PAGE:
Looks like a nice oil pump is it the Maxi Pump 2? 4 rivet cam? It's important to always check clearances at the coupling and at the oil pump body to the 3 bolt cams if you have that setup. Other wise you wind up with Iron shavings from the coupling and aluminum shavings if cam bolts hit the pump body. With luck though your filter will protect the engine from them. Some of the cheeper aftermarket Filter pumps will suffer coupling failure at the cam to gear drive shaft at some point in there life perhaps after about 5000 miles. I think yours may be fine and it is a good upgrade to a type 1 engine just make sure the engage is good.
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windfish
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PostPosted: Fri Jun 12, 2015 1:33 pm    Post subject: Reply with quote

Eric&Barb - Thanks!
And yep, I've seen the remote kits but then you're routing hoses around the hot muffler pipe and the filter is a bit more exposed than I'd prefer. Almost went that way, but decided to just cough up for a new muffler and keep it simple.

Will gently clean and check over the pulley later, it looks original and has the slots for a pulley puller so I was thinking that's just the way it was. Not tremendously tight, but enough I couldn't get it by hand.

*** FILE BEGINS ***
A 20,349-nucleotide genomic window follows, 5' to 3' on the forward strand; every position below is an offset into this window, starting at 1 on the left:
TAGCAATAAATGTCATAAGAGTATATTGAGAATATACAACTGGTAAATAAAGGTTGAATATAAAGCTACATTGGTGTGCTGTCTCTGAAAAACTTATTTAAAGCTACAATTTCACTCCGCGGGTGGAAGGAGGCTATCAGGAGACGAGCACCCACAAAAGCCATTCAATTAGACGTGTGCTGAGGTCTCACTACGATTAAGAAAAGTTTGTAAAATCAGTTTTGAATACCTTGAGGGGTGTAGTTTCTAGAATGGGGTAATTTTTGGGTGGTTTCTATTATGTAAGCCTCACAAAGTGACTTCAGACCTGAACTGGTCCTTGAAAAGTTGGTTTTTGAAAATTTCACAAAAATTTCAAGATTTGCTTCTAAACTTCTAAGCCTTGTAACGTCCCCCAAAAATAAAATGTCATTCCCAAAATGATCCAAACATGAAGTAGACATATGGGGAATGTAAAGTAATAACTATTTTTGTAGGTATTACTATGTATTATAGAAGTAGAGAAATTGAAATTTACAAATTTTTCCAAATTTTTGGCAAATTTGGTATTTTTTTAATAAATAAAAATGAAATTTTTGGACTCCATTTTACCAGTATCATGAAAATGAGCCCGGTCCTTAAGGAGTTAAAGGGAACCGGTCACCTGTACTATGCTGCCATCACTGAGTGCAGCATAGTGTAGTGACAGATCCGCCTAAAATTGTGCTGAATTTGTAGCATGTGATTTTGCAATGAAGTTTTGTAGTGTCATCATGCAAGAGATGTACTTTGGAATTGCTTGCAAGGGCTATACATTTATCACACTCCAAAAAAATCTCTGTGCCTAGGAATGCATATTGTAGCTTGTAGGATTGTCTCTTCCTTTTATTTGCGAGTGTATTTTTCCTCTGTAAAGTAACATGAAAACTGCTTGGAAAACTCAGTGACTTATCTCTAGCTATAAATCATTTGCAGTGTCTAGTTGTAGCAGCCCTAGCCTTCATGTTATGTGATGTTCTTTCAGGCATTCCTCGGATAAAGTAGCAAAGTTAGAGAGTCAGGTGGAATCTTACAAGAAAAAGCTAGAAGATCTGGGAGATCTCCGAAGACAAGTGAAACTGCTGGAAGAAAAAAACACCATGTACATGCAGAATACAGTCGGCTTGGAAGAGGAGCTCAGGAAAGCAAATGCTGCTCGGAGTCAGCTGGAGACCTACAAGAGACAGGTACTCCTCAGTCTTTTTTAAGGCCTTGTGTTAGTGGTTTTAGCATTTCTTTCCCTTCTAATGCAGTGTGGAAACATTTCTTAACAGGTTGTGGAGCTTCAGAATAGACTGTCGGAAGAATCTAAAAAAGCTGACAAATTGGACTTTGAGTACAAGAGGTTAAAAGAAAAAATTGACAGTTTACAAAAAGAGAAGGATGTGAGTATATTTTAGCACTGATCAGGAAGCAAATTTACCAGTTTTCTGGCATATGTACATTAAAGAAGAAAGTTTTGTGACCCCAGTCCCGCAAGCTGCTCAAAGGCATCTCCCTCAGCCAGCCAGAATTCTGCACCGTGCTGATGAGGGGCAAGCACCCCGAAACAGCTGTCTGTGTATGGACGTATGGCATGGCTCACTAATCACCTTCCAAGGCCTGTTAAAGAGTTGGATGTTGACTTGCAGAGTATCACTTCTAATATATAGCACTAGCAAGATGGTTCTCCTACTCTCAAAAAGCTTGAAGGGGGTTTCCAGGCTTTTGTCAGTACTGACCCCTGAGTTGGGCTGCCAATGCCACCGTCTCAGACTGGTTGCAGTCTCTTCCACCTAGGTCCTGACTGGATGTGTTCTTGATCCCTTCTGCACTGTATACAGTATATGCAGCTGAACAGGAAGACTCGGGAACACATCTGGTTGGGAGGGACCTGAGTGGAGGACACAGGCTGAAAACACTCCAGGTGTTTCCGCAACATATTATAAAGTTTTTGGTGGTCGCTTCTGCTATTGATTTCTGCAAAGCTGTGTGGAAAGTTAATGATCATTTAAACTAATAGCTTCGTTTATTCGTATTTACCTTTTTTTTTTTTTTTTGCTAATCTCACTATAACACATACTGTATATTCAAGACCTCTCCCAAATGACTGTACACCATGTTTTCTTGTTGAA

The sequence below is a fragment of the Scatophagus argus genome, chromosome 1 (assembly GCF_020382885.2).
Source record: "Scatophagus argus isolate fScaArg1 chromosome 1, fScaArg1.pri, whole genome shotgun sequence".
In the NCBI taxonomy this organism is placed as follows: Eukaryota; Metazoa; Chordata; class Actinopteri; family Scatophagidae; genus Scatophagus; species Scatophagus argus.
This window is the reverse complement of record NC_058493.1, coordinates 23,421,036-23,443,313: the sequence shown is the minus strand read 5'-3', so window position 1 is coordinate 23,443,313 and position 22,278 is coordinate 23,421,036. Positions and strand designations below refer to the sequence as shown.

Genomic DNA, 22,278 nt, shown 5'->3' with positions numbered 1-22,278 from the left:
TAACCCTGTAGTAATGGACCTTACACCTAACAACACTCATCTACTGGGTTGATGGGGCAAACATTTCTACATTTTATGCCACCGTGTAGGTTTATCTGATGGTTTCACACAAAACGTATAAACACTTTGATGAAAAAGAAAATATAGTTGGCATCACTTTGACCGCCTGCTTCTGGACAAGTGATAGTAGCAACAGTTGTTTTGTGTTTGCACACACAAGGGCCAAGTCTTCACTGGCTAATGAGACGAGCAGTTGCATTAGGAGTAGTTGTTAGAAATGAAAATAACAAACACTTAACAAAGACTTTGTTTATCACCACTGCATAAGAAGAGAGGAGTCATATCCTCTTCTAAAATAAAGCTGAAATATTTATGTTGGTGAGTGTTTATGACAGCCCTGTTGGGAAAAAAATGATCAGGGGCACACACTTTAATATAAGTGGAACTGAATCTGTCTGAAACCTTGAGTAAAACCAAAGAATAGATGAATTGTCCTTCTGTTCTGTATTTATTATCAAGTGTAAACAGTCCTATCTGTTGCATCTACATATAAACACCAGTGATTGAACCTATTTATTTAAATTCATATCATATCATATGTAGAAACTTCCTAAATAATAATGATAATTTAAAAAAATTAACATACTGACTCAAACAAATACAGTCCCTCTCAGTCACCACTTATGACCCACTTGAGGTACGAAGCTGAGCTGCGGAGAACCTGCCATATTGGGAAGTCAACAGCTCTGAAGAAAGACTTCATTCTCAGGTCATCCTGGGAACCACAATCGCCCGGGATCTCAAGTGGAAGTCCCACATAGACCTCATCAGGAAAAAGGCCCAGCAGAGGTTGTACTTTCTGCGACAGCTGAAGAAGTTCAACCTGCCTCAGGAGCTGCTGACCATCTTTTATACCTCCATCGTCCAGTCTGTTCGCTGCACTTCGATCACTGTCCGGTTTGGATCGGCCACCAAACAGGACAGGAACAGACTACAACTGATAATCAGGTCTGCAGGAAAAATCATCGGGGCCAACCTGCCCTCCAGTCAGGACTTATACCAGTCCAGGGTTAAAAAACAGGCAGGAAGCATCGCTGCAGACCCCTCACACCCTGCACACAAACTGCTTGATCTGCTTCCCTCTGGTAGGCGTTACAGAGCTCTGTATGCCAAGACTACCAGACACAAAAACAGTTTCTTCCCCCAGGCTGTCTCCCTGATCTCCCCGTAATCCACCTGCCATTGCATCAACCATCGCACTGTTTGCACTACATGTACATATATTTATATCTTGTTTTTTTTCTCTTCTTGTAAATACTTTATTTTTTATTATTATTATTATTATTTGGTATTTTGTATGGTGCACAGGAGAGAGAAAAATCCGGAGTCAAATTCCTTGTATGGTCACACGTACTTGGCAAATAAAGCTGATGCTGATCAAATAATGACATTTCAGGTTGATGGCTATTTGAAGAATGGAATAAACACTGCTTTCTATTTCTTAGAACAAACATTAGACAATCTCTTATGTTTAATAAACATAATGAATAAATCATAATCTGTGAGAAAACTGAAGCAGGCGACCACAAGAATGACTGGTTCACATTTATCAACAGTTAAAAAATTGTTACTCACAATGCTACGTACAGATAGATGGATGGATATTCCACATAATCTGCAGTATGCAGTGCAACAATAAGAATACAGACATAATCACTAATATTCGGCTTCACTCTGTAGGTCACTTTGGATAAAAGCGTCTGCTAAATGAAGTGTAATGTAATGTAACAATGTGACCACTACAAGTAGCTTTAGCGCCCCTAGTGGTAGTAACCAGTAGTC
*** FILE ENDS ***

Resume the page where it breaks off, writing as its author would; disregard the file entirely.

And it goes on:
Danwvw - Yep, the '71+ CB Performance Maxi 2 (1971 1600cc DP engine)
I compared it to the pump I took out and it looked identical.

Running great so far, it's been in ~ 6 months and a couple thousand miles.
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Eric&Barb
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PostPosted: Fri Jun 12, 2015 1:37 pm    Post subject: Reply with quote

windfish wrote:
Eric&Barb - Thanks!
And yep, I've seen the remote kits but then you're routing hoses around the hot muffler pipe and the filter is a bit more exposed than I'd prefer. Almost went that way, but decided to just cough up for a new muffler and keep it simple.


Yes, that is why we cut, angle down, and reweld the neck of the filter pump. No hoses required...
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PostPosted: Fri Jun 12, 2015 1:39 pm    Post subject: Reply with quote

What's up with your oil pressure port mod?

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PostPosted: Fri Jun 12, 2015 2:06 pm    Post subject: Reply with quote